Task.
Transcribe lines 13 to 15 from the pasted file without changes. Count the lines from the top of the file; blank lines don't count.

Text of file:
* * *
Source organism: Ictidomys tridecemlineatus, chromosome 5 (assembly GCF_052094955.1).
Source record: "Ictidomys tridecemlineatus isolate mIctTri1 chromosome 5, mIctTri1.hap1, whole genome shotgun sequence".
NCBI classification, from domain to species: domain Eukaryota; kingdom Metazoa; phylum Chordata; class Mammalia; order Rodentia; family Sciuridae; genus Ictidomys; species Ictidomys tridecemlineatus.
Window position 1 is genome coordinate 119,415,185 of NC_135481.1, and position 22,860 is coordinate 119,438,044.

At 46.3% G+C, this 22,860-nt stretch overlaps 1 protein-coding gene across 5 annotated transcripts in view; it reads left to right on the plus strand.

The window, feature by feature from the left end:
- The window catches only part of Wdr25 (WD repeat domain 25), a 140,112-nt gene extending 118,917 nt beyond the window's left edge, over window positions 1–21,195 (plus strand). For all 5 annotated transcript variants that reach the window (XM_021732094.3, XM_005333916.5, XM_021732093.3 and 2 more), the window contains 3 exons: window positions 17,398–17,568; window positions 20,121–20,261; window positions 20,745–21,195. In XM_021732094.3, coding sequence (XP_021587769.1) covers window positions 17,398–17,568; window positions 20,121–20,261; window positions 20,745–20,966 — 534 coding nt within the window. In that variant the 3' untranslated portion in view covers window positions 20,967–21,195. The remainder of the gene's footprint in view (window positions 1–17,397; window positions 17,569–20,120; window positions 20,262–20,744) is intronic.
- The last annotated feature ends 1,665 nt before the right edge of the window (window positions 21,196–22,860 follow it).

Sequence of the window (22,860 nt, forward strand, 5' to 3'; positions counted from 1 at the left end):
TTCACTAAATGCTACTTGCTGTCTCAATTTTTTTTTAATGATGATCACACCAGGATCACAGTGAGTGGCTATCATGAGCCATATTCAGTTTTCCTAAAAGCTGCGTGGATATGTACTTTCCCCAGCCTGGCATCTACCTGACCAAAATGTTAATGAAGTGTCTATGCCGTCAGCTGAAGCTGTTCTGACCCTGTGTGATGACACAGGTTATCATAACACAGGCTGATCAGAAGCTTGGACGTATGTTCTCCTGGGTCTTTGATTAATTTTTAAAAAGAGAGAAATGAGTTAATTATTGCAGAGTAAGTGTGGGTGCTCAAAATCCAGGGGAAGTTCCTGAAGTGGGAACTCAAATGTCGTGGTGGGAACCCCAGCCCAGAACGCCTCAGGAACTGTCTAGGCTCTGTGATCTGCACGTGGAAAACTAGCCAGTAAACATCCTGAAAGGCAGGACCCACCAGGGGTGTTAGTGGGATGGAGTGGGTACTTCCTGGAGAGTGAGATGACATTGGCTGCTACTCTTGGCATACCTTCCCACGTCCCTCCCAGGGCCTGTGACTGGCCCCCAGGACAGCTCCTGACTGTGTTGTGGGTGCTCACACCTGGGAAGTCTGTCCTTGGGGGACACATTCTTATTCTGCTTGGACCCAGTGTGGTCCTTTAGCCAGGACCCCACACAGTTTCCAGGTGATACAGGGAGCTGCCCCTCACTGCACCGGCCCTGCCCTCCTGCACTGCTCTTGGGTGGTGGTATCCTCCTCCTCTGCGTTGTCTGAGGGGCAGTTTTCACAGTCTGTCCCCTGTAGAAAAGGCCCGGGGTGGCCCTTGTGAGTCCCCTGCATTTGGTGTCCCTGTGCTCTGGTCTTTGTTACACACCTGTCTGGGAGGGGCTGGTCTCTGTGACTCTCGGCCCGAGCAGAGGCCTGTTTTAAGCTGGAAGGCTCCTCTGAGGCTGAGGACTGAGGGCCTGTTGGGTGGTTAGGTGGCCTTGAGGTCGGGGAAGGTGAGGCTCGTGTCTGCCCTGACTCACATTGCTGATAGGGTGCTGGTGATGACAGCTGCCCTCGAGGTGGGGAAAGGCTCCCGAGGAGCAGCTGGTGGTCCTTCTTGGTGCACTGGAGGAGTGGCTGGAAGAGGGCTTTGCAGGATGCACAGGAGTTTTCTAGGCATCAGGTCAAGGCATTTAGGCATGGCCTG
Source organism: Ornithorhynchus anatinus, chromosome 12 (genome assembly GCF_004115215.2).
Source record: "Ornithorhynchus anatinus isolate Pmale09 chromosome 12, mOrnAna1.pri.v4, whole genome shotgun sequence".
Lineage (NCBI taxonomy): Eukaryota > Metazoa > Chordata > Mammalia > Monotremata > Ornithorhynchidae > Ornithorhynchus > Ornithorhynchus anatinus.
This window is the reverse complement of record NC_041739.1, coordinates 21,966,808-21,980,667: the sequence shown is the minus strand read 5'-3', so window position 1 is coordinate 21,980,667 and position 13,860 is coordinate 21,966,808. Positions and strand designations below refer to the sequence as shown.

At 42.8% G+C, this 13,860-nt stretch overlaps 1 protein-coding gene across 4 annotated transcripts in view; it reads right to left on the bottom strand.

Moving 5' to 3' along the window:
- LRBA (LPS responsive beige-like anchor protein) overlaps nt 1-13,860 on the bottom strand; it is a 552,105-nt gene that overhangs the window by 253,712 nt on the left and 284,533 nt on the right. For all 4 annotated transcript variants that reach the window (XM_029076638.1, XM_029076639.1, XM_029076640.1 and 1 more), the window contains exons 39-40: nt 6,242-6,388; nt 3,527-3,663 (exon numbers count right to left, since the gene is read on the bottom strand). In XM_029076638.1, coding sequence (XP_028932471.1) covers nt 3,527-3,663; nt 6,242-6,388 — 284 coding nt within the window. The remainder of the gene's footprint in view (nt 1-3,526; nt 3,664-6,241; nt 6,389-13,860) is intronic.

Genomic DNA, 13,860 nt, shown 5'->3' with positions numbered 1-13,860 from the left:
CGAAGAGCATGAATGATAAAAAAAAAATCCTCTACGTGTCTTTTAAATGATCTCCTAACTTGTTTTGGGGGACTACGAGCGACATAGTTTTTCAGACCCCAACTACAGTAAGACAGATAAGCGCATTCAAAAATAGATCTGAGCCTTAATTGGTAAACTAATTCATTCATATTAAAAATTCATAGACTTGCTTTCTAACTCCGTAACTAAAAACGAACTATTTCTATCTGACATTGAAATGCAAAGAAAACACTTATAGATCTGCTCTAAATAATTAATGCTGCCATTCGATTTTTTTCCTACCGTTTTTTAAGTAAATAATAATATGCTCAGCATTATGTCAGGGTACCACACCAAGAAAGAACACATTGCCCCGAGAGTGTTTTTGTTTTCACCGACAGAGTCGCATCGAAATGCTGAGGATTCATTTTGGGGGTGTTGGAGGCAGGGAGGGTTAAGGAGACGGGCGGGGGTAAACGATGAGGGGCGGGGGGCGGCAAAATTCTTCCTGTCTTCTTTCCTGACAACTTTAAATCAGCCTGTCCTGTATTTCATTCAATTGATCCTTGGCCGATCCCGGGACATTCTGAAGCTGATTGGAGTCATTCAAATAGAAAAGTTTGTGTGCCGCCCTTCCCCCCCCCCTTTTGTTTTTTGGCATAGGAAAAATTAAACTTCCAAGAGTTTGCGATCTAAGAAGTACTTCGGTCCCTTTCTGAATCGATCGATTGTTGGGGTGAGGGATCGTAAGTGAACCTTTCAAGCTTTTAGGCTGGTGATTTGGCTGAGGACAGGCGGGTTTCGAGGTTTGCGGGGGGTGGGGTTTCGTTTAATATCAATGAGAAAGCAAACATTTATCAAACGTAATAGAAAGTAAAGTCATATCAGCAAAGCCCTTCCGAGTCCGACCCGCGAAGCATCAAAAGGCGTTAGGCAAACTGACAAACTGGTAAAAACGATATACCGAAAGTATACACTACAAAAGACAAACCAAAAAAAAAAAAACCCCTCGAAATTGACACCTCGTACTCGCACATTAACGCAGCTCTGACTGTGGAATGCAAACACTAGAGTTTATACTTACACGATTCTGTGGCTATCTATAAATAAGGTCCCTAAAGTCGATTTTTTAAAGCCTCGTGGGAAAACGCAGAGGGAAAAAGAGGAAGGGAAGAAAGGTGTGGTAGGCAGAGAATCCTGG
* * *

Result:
Lineage (NCBI taxonomy): Eukaryota > Metazoa > Chordata > Mammalia > Monotremata > Ornithorhynchidae > Ornithorhynchus > Ornithorhynchus anatinus.
This window is the reverse complement of record NC_041739.1, coordinates 21,966,808-21,980,667: the sequence shown is the minus strand read 5'-3', so window position 1 is coordinate 21,980,667 and position 13,860 is coordinate 21,966,808. Positions and strand designations below refer to the sequence as shown.

At 42.8% G+C, this 13,860-nt stretch overlaps 1 protein-coding gene across 4 annotated transcripts in view; it reads right to left on the bottom strand.